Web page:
News / Arts & Entertainment

Chinese Video Makers Fear Tighter Controls Over Internet

FILE - A man works on his computer inside a coffee shop in downtown Shanghai, Sept. 25, 2013.
FILE - A man works on his computer inside a coffee shop in downtown Shanghai, Sept. 25, 2013.
Some Chinese artists who produce videos for the Internet are complaining about new rules that they say will tighten the government's control over political expression.

The producers specialize in short video films - "micro films," as they are known in China - that appear on Chinese versions of YouTube.

Beijing's State Committee on Films and Broadcast Media announced new rules this week that require producers to register their real names and submit their content for review before uploading videos for public consumption.

Officials say the new regulations are intended to prevent violent or pornographic material from being uploaded to the web. However, independent artist Gao Zhen told VOA's Mandarin service he thinks the government's real target is political content.

"I think this is a standard argument justifying the official suppression of all free media," Gao said," said Zhen.

"Some popular films made by independent folks have been suppressed and banned," the producer added, "and even small-scale screenings may be barred. So tightening the regulations covering network dramas and 'micro films' is associated with the control of ideology as a whole. Of course, the authorities do it in the name of banning erotica and violence."
 
Popular online video sites in China, such as Youku Tudou, have not yet commented on the new regulations.

Online dramas and "micro films" - usually videos that are no longer than five minutes - are becoming a growing force in Chinese online entertainment. Many of the short videos take a fast-paced look at social issues, including official corruption.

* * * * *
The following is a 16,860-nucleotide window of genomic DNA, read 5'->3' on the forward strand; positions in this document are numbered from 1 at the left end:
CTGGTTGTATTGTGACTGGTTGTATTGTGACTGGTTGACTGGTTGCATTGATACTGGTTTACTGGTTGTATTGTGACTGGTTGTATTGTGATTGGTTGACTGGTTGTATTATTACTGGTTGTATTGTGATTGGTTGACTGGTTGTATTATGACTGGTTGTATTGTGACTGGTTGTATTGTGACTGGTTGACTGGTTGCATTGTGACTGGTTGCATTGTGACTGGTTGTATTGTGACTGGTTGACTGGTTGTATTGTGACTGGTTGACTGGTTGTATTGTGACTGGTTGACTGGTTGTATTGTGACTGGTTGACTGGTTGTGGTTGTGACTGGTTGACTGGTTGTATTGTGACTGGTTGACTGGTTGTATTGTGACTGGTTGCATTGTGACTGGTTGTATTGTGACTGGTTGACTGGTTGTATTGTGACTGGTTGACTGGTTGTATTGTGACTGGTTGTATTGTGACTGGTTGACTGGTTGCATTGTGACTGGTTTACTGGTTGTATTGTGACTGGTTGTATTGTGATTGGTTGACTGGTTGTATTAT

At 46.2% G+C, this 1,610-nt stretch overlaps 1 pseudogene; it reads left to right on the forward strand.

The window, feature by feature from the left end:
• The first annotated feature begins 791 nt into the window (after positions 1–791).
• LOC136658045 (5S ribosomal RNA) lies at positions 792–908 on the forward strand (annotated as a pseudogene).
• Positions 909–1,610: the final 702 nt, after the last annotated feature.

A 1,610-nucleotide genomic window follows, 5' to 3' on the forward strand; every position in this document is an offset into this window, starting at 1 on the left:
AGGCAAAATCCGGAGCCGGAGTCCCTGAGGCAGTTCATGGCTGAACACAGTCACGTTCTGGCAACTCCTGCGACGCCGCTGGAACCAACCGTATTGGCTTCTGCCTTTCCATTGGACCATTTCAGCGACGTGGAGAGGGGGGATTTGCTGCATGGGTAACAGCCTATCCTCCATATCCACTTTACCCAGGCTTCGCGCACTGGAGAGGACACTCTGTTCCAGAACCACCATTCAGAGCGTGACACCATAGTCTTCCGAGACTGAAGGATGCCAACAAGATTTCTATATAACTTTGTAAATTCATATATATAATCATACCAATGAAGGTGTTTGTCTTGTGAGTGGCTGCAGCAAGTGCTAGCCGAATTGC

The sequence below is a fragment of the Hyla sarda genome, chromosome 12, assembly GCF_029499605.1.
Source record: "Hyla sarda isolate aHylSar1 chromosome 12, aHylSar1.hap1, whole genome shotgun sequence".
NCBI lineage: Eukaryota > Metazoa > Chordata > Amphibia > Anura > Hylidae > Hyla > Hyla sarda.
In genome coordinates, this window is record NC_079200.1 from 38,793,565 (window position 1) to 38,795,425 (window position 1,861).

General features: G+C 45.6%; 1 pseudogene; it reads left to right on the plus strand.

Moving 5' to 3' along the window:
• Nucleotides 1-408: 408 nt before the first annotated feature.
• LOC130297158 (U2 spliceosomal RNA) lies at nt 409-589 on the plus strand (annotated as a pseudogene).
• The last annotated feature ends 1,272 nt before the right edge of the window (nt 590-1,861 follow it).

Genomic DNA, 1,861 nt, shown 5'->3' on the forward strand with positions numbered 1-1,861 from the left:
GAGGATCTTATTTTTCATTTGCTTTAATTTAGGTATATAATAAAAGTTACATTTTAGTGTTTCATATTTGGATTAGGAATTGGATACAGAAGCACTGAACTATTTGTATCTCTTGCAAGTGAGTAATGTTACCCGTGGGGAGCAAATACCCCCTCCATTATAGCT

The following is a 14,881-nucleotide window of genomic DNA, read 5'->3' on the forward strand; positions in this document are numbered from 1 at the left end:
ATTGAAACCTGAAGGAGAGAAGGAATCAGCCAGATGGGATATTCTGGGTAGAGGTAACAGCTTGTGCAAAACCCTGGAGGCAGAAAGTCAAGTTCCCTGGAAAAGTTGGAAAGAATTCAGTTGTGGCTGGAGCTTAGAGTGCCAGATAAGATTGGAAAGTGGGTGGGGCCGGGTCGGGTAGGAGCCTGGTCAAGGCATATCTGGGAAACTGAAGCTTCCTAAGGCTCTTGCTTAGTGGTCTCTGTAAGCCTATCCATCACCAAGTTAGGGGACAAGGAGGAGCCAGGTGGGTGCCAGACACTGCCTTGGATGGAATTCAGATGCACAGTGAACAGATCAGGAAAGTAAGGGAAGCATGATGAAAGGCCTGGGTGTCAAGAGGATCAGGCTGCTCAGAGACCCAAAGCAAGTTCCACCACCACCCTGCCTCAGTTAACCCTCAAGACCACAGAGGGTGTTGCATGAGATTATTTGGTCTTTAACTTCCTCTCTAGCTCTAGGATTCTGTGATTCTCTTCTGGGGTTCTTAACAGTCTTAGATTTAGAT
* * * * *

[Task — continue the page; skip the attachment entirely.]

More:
Most micro producers are amateurs or students, but professional studios are beginning to experiment with the genre.

Web writer Zan Aizong told VOA that Internet dramas and micro videos are inexpensive and comparatively simple to make.

"Network serials and 'micro films' are low-cost and easy to make. Even a single person can produce one," Zan said. "When a work only several minutes long is uploaded to the Internet, people everywhere can view it and pass it on. Even some official websites show these films, because they need lots of content to attract viewers."

China has been campaigning to suppress Internet "rumors," which many critics see as an attempt to silence dissent.

This report was produced in collaboration with the VOA Mandarin service.

You May Like

Ebola Death Toll Nears 5,000 as Virus Advances

West Africa bears heaviest burden; Mali toddler’s death raises new fears More

Jordan’s Battle With Islamic State Militants Carries Domestic Risks

Despite Western concerns that IS militants are preparing a Jordanian offensive, analysts call the kingdom's solid intel a strong deterrent More

Asian-Americans Assume Office in Record Numbers

Steadily deepening engagement in local politics pays off for politicians like Chinese-American Judy Chu More

Featured Videos

Your JavaScript is turned off or you have an old version of Adobe's Flash Player. Get the latest Flash player.
Talks to Resume on Winter Gas for Ukrainei
X
Al Pessin
October 25, 2014 4:21 PM
Ukrainian and Russian officials will meet again next week in an effort to settle their dispute over natural gas supplies that threatens to leave Ukraine short of heating fuel for the coming winter. VOA’s Al Pessin reports from London the dispute is complex, and has both economic and geopolitical dimensions.
Video

Video Talks to Resume on Winter Gas for Ukraine